I did not use fruit to sweeten these cakes as I really wanted the chestnut flavour to shine through.  You could use puréed dates, apples, pears, or banana if you choose, but know that it will be lovely, but different.  You may also need to adjust the amount of moist ingredients for the batter, and it will affect the macros 😀

Check out the macros for these gluten-free, low FODMAP babies.  Insane.  A classic WIN-WIN scenario and a total fluke on my part.

But, where do I buy chestnut flour?????  Well, I get mine from my local Italian delis.  Chestnut flour is used quite a lot in Italian cooking, particularly in the north and northern-central regions of the country.  You might be able to find it in health food stores but it’s unlikely.  Continental delis are the surest bet or online.  Don’t bank on your local supermarket unless it is quite international in its fare.

Makes 5 rectangular cakes (double the recipe for a bigger batch)

110 grams egg whites OR 3 large egg whites
1 large egg
60 grams chestnut flour (I use this one)
60 grams pea protein isolate powder
2 tablespoons Natvia OR coconut sugar (or preferred sweetener, to taste)*
1 teaspoon vanilla bean paste or pure extract OR seeds from 1/2 vanilla bean
75 millilitres espresso coffee, brewed strong, and cooled**
120 grams low-fat cottage cheese (1% fat) OR quark OR ricotta OR thick Greek yoghurt
2 teaspoon baking powder (gluten-free)

* You can essentially use your sweetener of choice.  Honey would be awesome.  I like coconut sugar for this but this time I gave Natvia a go, just to try it out.  Worked a treat.  It’s a granulated blend of stevia and erythritol.  I don’t use it often but was curious, and the flavour was lovely.  Much better than straight up stevia.  It’s also a low FODMAP sweetener so yay.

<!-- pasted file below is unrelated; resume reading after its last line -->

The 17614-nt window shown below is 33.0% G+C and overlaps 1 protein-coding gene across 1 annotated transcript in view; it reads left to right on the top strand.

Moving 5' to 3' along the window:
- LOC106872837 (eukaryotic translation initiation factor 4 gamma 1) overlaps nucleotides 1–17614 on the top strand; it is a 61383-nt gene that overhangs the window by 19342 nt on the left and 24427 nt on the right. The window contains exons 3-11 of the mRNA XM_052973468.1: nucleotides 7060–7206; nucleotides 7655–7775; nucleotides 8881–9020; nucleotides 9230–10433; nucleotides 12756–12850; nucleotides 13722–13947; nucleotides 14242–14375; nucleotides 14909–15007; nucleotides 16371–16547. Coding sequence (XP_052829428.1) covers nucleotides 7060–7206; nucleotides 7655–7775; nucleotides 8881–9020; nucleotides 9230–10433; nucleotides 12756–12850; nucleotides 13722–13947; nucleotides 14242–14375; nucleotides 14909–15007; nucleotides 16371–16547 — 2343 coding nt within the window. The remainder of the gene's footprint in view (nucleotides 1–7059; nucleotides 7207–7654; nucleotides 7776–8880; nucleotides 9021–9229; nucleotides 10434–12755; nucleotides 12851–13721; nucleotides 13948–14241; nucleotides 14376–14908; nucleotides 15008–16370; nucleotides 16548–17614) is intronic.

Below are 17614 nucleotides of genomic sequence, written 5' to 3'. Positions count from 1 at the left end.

** You can substitute milk or almond milk for the coffee, if you prefer.  It’s not essential.

Preheat the oven to 170℃.  Have ready 5 silicon bar molds or bar tins.  You can use standard muffin or cupcake tins if you don’t have bar tins.  If not using silicon molds, spray each tin with a little oil spray and line with a strip of non-stick baking paper to run along the base and up the sides.  This will help you ease them out of the molds.  Set aside.

Blend all the ingredients together in the bowl of a mixer or in a food processor.  Yep, that’s pretty much it.

Divide the batter between the bar molds.  Bake for about 20 minutes until risen, and cooked through.  Transfer the molds to a wire rack and leave to cool slightly before turning out of the molds.  Serve slightly warmed, or at room temperature.

Store leftover cakes in an airtight container in the refrigerator.  They will keep for a few days.

Macronutrient Profile
All macros are based on available averages for fresh ingredients.  For the chestnut flour, I have based the macros on the brand I used.  The macros include the version with Natvia and low fat cottage cheese.

Pretty impressive, huh?  The macro profile was an added bonus.  Go chestnut cakes!